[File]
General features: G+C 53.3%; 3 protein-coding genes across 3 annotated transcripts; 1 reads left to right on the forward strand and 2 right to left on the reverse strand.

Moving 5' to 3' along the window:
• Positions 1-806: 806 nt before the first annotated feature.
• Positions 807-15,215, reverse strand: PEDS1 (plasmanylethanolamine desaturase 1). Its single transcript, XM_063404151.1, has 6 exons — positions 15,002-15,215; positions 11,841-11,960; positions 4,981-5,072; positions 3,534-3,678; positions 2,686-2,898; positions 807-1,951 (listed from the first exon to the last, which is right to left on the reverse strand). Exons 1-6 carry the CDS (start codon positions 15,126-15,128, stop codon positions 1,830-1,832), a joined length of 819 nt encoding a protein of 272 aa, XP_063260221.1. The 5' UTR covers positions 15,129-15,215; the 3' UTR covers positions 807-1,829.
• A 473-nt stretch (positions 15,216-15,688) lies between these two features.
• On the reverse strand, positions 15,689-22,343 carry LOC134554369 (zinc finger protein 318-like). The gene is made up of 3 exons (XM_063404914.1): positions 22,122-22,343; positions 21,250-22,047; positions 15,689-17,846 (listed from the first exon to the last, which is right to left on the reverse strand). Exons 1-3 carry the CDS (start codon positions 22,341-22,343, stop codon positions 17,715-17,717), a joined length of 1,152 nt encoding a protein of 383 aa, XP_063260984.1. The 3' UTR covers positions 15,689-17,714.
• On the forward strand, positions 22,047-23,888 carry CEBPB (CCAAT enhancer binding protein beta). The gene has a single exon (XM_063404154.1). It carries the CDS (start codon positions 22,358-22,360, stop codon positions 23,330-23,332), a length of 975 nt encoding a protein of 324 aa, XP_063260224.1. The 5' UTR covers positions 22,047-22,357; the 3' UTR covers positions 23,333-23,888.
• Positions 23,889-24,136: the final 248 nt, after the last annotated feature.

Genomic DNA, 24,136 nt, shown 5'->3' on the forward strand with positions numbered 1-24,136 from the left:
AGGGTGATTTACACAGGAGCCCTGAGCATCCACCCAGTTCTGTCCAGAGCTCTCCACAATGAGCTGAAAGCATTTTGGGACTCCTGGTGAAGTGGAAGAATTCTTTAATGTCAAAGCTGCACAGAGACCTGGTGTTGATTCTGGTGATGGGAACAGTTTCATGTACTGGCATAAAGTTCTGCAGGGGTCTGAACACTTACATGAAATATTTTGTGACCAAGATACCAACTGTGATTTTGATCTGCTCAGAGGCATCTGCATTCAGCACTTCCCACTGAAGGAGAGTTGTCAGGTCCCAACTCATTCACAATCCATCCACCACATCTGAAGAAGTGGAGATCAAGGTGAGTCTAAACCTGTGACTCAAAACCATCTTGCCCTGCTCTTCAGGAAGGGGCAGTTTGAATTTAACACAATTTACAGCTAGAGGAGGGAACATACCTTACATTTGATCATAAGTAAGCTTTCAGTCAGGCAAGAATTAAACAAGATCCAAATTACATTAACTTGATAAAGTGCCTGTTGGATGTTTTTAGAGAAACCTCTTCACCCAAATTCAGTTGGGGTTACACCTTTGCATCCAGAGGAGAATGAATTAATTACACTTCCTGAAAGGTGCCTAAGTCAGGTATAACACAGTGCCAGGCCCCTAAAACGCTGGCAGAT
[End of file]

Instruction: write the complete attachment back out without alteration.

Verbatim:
General features: G+C 53.3%; 3 protein-coding genes across 3 annotated transcripts; 1 reads left to right on the forward strand and 2 right to left on the reverse strand.

Moving 5' to 3' along the window:
• Positions 1-806: 806 nt before the first annotated feature.
• Positions 807-15,215, reverse strand: PEDS1 (plasmanylethanolamine desaturase 1). Its single transcript, XM_063404151.1, has 6 exons — positions 15,002-15,215; positions 11,841-11,960; positions 4,981-5,072; positions 3,534-3,678; positions 2,686-2,898; positions 807-1,951 (listed from the first exon to the last, which is right to left on the reverse strand). Exons 1-6 carry the CDS (start codon positions 15,126-15,128, stop codon positions 1,830-1,832), a joined length of 819 nt encoding a protein of 272 aa, XP_063260221.1. The 5' UTR covers positions 15,129-15,215; the 3' UTR covers positions 807-1,829.
• A 473-nt stretch (positions 15,216-15,688) lies between these two features.
• On the reverse strand, positions 15,689-22,343 carry LOC134554369 (zinc finger protein 318-like). The gene is made up of 3 exons (XM_063404914.1): positions 22,122-22,343; positions 21,250-22,047; positions 15,689-17,846 (listed from the first exon to the last, which is right to left on the reverse strand). Exons 1-3 carry the CDS (start codon positions 22,341-22,343, stop codon positions 17,715-17,717), a joined length of 1,152 nt encoding a protein of 383 aa, XP_063260984.1. The 3' UTR covers positions 15,689-17,714.
• On the forward strand, positions 22,047-23,888 carry CEBPB (CCAAT enhancer binding protein beta). The gene has a single exon (XM_063404154.1). It carries the CDS (start codon positions 22,358-22,360, stop codon positions 23,330-23,332), a length of 975 nt encoding a protein of 324 aa, XP_063260224.1. The 5' UTR covers positions 22,047-22,357; the 3' UTR covers positions 23,333-23,888.
• Positions 23,889-24,136: the final 248 nt, after the last annotated feature.

Genomic DNA, 24,136 nt, shown 5'->3' on the forward strand with positions numbered 1-24,136 from the left:
AGGGTGATTTACACAGGAGCCCTGAGCATCCACCCAGTTCTGTCCAGAGCTCTCCACAATGAGCTGAAAGCATTTTGGGACTCCTGGTGAAGTGGAAGAATTCTTTAATGTCAAAGCTGCACAGAGACCTGGTGTTGATTCTGGTGATGGGAACAGTTTCATGTACTGGCATAAAGTTCTGCAGGGGTCTGAACACTTACATGAAATATTTTGTGACCAAGATACCAACTGTGATTTTGATCTGCTCAGAGGCATCTGCATTCAGCACTTCCCACTGAAGGAGAGTTGTCAGGTCCCAACTCATTCACAATCCATCCACCACATCTGAAGAAGTGGAGATCAAGGTGAGTCTAAACCTGTGACTCAAAACCATCTTGCCCTGCTCTTCAGGAAGGGGCAGTTTGAATTTAACACAATTTACAGCTAGAGGAGGGAACATACCTTACATTTGATCATAAGTAAGCTTTCAGTCAGGCAAGAATTAAACAAGATCCAAATTACATTAACTTGATAAAGTGCCTGTTGGATGTTTTTAGAGAAACCTCTTCACCCAAATTCAGTTGGGGTTACACCTTTGCATCCAGAGGAGAATGAATTAATTACACTTCCTGAAAGGTGCCTAAGTCAGGTATAACACAGTGCCAGGCCCCTAAAACGCTGGCAGAT